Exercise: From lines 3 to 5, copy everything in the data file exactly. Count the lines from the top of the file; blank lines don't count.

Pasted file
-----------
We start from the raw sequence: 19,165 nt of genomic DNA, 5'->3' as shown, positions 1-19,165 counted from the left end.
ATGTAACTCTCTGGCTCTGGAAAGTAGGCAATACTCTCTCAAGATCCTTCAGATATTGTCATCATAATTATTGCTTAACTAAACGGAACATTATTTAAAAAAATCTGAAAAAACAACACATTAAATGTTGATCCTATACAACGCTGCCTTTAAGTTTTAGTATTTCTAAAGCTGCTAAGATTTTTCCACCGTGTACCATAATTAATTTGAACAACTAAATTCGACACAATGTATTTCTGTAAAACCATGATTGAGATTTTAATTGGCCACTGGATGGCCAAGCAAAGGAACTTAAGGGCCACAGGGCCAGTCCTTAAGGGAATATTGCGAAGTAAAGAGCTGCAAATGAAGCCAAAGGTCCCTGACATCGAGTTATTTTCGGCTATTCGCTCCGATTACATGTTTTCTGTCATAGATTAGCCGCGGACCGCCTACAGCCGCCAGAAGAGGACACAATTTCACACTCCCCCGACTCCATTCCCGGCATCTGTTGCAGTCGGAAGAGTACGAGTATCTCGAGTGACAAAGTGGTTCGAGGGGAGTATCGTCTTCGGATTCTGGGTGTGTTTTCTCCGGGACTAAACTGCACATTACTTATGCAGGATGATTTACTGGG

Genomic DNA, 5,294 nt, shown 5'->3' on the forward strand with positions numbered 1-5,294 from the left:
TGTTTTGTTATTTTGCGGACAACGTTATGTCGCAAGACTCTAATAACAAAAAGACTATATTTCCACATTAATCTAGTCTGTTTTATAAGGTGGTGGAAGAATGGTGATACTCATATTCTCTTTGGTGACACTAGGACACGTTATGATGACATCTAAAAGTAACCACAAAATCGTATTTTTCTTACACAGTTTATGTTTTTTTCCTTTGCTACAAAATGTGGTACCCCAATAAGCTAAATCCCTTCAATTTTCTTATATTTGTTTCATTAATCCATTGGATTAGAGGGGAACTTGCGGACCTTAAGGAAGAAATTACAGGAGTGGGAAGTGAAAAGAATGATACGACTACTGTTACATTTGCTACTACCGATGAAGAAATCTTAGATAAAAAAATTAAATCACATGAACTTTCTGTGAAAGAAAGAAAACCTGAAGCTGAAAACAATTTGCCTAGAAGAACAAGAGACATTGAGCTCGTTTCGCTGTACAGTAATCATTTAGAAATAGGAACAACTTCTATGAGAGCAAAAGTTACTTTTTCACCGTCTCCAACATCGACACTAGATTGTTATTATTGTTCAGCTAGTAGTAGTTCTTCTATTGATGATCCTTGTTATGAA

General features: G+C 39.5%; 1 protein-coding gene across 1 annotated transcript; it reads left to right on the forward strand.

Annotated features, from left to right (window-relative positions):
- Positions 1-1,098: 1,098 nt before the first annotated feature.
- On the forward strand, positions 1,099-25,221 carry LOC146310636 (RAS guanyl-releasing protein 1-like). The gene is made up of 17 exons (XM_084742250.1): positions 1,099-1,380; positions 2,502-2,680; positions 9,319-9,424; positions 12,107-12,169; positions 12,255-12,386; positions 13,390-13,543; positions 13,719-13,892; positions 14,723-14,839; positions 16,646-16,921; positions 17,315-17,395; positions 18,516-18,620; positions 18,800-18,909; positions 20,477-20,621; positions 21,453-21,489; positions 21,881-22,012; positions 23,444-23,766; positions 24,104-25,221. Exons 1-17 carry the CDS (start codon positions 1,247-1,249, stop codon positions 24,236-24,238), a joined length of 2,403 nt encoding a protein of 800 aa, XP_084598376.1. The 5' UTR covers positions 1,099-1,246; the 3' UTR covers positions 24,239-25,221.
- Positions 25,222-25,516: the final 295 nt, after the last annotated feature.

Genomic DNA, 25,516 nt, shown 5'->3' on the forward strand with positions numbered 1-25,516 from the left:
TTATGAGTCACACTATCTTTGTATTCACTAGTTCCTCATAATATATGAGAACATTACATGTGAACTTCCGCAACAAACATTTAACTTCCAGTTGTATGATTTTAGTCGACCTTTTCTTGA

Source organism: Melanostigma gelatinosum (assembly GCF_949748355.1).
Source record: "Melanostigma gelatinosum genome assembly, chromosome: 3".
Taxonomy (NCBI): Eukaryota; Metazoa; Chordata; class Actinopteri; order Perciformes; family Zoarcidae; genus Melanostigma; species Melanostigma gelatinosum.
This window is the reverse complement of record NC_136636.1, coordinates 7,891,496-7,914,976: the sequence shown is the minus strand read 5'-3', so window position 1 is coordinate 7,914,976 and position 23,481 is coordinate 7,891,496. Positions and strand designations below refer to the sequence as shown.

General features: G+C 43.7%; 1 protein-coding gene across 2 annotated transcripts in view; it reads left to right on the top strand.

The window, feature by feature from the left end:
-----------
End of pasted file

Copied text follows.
Genomic DNA, 5,294 nt, shown 5'->3' on the forward strand with positions numbered 1-5,294 from the left:
TGTTTTGTTATTTTGCGGACAACGTTATGTCGCAAGACTCTAATAACAAAAAGACTATATTTCCACATTAATCTAGTCTGTTTTATAAGGTGGTGGAAGAATGGTGATACTCATATTCTCTTTGGTGACACTAGGACACGTTATGATGACATCTAAAAGTAACCACAAAATCGTATTTTTCTTACACAGTTTATGTTTTTTTCCTTTGCTACAAAATGTGGTACCCCAATAAGCTAAATCCCTTCAATTTTCTTATATTTGTTTCATTAATCCATTGGATTAGAGGGGAACTTGCGGACCTTAAGGAAGAAATTACAGGAGTGGGAAGTGAAAAGAATGATACGACTACTGTTACATTTGCTACTACCGATGAAGAAATCTTAGATAAAAAAATTAAATCACATGAACTTTCTGTGAAAGAAAGAAAACCTGAAGCTGAAAACAATTTGCCTAGAAGAACAAGAGACATTGAGCTCGTTTCGCTGTACAGTAATCATTTAGAAATAGGAACAACTTCTATGAGAGCAAAAGTTACTTTTTCACCGTCTCCAACATCGACACTAGATTGTTATTATTGTTCAGCTAGTAGTAGTTCTTCTATTGATGATCCTTGTTATGAA

General features: G+C 39.5%; 1 protein-coding gene across 1 annotated transcript; it reads left to right on the forward strand.